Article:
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It was about 15 years ago that Hollywood first tried to turn the famed role playing game Dungeons and Dragons into a movie. That attempt wound up being a total failure, but evidently that's not stopping the industry from once again going down that path.
A story from The Hollywood Reporter has revealed Warner Bros., Hasbro and Sweetpea Entertainment have negotiated a deal that will soon see the development of a brand new Dungeons and Dragons movie that will be produced by The LEGO Movie's Roy Lee. While it seems that the project is still very much in the early days. a script is already being written by screenwriters David Leslie Johnson (Red Riding Hood, Wrath of the Titans), and there is a plan in place to set the movie in the game's campaign setting known as Forgotten Realms.
This isn't the first time in the last few years that Warner Bros. has pursued the idea of making a new Dungeons and Dragons film - though the last time they tried it the whole situation wound up going to court. The studio tried to commission a screenplay based on the game a few years ago, but at that point hadn't managed to attain the rights to the property. This wound up creating a conflict between WB, Hasbro (the owners of the game), Universal Pictures (which had a deal in place with Hasbro), and Sweatpea Entertainment (the producers of the first Dungeons and Dragons theatrical film). The situation eventually went to court, and it was only today that an undisclosed arrangement was made to end the lawsuit that was filed.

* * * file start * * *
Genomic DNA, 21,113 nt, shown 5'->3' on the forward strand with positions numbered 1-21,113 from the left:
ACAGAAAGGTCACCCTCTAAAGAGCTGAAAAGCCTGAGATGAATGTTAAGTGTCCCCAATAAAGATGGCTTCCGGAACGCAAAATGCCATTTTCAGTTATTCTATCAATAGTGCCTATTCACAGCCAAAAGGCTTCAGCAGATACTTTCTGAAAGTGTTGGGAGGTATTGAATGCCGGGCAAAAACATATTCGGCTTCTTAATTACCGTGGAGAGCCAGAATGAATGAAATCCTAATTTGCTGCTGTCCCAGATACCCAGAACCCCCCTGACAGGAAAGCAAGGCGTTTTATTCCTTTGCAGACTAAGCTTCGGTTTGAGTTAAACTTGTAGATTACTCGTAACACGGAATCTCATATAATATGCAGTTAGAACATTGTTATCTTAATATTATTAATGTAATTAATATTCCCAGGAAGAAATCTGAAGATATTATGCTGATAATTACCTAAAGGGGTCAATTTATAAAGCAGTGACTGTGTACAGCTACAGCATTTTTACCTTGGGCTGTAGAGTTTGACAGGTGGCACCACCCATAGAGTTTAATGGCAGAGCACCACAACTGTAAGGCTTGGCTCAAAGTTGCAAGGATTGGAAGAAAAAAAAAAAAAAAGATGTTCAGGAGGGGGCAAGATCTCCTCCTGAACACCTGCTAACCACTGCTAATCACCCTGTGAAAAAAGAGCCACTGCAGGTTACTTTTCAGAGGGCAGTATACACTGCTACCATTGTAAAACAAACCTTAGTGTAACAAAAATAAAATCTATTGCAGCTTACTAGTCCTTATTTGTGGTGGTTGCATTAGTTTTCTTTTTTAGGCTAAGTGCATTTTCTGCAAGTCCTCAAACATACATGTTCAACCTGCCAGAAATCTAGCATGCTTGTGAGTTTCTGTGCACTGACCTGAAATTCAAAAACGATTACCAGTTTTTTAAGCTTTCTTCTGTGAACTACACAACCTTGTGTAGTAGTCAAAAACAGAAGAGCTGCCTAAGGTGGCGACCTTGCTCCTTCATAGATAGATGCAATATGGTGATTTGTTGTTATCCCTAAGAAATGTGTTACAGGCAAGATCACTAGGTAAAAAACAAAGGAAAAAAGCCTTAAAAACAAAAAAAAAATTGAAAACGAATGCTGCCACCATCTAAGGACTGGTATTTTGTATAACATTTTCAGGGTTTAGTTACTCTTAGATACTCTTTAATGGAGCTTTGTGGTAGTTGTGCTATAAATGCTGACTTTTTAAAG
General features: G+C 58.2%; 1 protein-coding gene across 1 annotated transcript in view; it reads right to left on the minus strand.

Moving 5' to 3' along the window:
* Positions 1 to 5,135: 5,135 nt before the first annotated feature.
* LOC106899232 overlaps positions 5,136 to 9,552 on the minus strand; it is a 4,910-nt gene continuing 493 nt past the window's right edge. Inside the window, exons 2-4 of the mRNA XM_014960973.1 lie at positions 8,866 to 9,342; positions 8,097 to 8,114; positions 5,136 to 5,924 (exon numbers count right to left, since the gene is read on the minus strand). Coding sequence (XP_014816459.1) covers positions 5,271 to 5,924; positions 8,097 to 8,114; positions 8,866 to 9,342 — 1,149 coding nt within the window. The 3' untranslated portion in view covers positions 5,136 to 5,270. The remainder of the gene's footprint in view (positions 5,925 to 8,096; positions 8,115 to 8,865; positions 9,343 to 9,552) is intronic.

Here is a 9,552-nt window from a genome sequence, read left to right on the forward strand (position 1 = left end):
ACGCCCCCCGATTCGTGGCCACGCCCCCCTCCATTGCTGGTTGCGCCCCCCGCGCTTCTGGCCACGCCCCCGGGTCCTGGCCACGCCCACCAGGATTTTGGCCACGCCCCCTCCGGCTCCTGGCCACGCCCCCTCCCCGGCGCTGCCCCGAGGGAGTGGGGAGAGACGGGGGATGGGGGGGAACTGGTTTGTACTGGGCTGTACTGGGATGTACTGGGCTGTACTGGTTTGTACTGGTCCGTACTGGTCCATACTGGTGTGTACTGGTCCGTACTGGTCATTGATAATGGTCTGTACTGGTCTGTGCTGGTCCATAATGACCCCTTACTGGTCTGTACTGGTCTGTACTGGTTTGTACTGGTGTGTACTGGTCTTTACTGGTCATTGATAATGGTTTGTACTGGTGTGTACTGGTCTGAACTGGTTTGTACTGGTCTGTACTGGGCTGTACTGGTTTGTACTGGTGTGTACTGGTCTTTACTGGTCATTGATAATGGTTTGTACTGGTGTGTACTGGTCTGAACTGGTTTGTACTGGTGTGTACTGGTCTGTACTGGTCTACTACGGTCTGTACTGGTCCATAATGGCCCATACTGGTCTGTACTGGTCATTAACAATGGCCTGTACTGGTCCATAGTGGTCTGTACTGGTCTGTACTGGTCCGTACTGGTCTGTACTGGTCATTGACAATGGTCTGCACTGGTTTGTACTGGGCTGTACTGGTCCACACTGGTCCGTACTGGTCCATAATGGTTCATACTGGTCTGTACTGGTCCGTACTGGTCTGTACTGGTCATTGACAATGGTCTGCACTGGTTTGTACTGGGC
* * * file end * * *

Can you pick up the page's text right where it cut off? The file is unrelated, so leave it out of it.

Thanks to the legal developments, Warner Bros. can now continue pursuing the making of a new Dungeons and Dragons movie without court interference - but there is a key question hanging in the air regarding whether or not they actually should. Directed by Courtney Solomon (Getaway), the 2000 movie starring the likes f Jeremy Irons, Marlon Wayans, and Thora Birch was not only completely eviscerated by critics - who called it ugly, cheap, and full of bad performances - but it was also a total flop (the $45 million-budgeted movie eventually making only $33 million at the global box office). This isn't to say that a talented filmmaker couldn't somehow turn the property into something interesting, but there doesn't exactly appear to be much enthusiasm or demand to see it be done.
It seems that Warner Bros. is still planning to use the David Leslie Johnson script from four years ago - which carried the title Chainmail (whether or not that title will stick around is unknown). Because the screenplay has been around for so long, it's possible that it could mean the project winding up on the development fast track. We'll keep you updated with the latest news about the project.